While casual shoppers might wander the characterful streets of Mitte, in what was once East Berlin, the style cognoscenti head west – out past Mies van der Rohe’s glass-walled Neue Nationalgalerie and the Berliner Philharmoniker’s shimmering golden tent to a former newspaper press on distinctly un-ritzy Potsdamer Strasse.
With 7.5m-high ceilings and a 1,000sq m open-plan space, concept store Andreas Murkudis (first picture) has the white-cube aura of an art gallery. Left-field location aside, it also hides by positioning itself in a hinterhaus – an off-street building accessed through a courtyard. The message is clear: this is a destination shop worth a dedicated trip. “Mitte was too commercial,” Murkudis says of his move four years ago from the area he helped establish as a hip hub. “I like the element of surprise.”
Indeed, the 7,000-plus collection of coolly sophisticated fashion, furniture, beauty products and accessories has an eclectic vitality that’s far from predictable. Murkudis likes to juxtapose the luxurious with the affordable, the familiar with the under-the-radar. Mens- and womenswear from Marni, Dries Van Noten, Céline and Murkudis’ brother Kostas hang on stark rails beside tables with shoe polish (€25) from 16th-century Bavarian firm Ed Meier and bitter chocolate (€2.50) by Hamann, founded in Berlin in 1912. Floor-to-ceiling white open-box shelves house colourful leather pieces by Paris-based Isaac Reina (washbags, €250) and Ferrara-based Felisi (weekend bags, €595), while long counters display jewellery that Murkudis aligns with contemporary art, including a woven silk and mohair bracelet (€750) by Stephanie Schneider, others in gold (from €80) by Kiki Dieterle and two rings by Saskia Diez (to be worn on the same finger) linked via a delicate chain (€230).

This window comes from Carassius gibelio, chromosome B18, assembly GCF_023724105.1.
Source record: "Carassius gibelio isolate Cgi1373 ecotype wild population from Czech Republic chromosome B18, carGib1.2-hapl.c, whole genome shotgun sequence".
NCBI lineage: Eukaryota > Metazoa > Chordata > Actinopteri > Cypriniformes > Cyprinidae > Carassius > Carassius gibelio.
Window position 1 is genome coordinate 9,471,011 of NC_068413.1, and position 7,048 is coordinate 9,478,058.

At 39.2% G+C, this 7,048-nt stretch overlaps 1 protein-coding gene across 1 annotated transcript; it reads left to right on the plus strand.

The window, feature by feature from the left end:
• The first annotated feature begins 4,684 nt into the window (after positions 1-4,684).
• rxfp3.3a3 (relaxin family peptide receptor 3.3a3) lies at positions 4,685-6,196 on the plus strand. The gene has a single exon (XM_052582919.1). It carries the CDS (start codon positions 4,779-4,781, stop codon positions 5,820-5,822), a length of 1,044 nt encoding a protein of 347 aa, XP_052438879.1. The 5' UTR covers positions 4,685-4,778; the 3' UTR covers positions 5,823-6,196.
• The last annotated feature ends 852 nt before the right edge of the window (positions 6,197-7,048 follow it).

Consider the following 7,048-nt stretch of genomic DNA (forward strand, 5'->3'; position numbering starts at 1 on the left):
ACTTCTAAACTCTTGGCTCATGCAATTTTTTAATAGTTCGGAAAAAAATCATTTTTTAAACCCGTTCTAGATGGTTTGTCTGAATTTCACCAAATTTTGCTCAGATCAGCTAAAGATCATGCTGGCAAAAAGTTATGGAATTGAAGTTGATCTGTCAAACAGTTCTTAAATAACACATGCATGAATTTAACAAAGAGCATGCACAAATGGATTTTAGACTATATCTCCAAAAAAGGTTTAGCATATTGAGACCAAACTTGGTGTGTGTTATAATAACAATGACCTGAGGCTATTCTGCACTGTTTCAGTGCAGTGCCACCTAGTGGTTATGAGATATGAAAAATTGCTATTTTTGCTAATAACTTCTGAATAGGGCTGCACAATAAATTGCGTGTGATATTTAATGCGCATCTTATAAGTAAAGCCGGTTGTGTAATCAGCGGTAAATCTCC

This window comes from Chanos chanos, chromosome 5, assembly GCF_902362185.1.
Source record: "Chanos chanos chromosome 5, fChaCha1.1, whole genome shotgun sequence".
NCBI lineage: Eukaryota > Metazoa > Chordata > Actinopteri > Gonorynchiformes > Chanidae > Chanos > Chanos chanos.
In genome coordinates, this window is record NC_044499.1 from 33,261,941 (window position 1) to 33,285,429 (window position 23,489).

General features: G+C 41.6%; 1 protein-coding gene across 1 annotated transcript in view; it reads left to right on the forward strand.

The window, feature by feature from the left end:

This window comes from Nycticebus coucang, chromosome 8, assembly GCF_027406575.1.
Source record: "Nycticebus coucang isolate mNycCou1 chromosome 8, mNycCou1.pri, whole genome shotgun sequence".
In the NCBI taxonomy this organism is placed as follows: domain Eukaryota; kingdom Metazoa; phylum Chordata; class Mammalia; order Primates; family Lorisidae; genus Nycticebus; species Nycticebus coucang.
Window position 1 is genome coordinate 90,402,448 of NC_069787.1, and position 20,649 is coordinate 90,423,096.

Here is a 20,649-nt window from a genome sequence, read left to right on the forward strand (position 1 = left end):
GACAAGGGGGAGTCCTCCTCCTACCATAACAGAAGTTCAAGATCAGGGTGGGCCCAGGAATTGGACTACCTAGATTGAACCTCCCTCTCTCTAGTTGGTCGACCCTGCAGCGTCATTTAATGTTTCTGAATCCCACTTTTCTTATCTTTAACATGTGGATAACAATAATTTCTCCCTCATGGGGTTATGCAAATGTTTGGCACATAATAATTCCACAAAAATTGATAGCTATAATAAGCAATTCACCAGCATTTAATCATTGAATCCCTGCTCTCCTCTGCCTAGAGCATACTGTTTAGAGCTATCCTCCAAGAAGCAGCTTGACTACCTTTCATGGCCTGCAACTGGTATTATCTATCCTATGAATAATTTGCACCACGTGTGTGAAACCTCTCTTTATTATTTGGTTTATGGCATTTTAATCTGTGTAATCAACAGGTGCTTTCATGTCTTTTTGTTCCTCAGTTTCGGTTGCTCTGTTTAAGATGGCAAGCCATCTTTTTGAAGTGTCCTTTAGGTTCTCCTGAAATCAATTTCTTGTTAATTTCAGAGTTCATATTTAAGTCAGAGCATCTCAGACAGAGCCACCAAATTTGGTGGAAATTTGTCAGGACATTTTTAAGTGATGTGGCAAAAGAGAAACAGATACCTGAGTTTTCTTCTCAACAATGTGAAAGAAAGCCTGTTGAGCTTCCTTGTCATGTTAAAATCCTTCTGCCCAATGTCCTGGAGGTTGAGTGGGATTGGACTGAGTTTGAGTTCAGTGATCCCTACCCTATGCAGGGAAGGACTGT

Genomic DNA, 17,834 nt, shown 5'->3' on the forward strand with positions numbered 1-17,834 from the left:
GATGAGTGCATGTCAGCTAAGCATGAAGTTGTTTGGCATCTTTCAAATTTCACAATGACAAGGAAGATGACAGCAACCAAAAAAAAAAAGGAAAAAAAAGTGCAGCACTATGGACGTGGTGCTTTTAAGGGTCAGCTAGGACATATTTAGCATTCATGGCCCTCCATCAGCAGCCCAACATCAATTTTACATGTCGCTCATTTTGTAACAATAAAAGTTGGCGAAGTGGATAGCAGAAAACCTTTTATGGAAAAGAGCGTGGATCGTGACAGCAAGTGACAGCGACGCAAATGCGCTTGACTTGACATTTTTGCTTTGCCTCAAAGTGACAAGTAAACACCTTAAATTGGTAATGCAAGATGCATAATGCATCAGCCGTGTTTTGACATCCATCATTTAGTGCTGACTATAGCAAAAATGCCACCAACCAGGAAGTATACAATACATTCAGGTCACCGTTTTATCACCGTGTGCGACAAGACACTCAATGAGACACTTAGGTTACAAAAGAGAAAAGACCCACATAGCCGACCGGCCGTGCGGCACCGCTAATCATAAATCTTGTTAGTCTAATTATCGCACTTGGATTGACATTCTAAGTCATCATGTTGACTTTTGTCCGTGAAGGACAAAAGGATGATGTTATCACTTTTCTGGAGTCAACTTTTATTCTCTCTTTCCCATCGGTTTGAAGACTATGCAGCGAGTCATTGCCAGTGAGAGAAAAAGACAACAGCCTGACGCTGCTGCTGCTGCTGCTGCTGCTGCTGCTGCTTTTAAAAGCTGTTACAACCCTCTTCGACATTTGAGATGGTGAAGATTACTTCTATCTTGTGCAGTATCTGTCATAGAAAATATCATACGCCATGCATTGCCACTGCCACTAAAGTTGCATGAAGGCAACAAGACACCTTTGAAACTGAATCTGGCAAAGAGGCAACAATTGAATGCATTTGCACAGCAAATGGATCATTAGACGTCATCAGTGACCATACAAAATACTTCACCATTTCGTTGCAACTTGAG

A burst of neon illuminates an annexe: the sign for Berlin sunglasses label Mykita, under which is a wall of edgy frames (from €299). Books and beauty are also here, from Geza Schoen’s über-sexy Molecule perfumes (€115) and Susanne Kaufmann’s organic skincare products (from €29) to coffee-table tomes, including Sebastião Salgado’s Genesis (€50) and William Eggleston’s Chromes (€249, second picture).
Curious, covetable objects can be found on cubist pyramids in the main room, with stylish technology such as Brionvega’s folding radios (€550) and colourful Nymphenburg porcelain (from €130 for a Ruth Gurvich teacup or €1,490 for a Ruth Gurvich and Lightscape teapot, third picture, to €12,500 for a Harlekin Capitano Spavento by Gareth Pugh, fourth picture). Murkudis has also facilitated collaborations between this 18th-century maker and artists Carsten Höller and Olaf Nicolai. Hands-on projects are very important to him. “I like to work on a deeper level and build relationships with brands. It’s more fun that way.”
Murkudis cultivates these rapports and a gallery ambience by holding shows for new labels and artist collaborations. City-wide events such as Gallery Weekend Berlin allow the two worlds to chicly coalesce, and this year’s festival (May 1-3) sees the shop host a textile installation by Dries Van Noten, a show by US artist Peter Downsbrough and the opening of a streetfront lifestyle space with pieces by E15 and Christophe Delcourt. It’s little wonder the vibe attracts creative innovators: customers include artists Thomas Demand, Andreas Gursky and Olafur Eliasson. This is a crossroads where art meets fashion.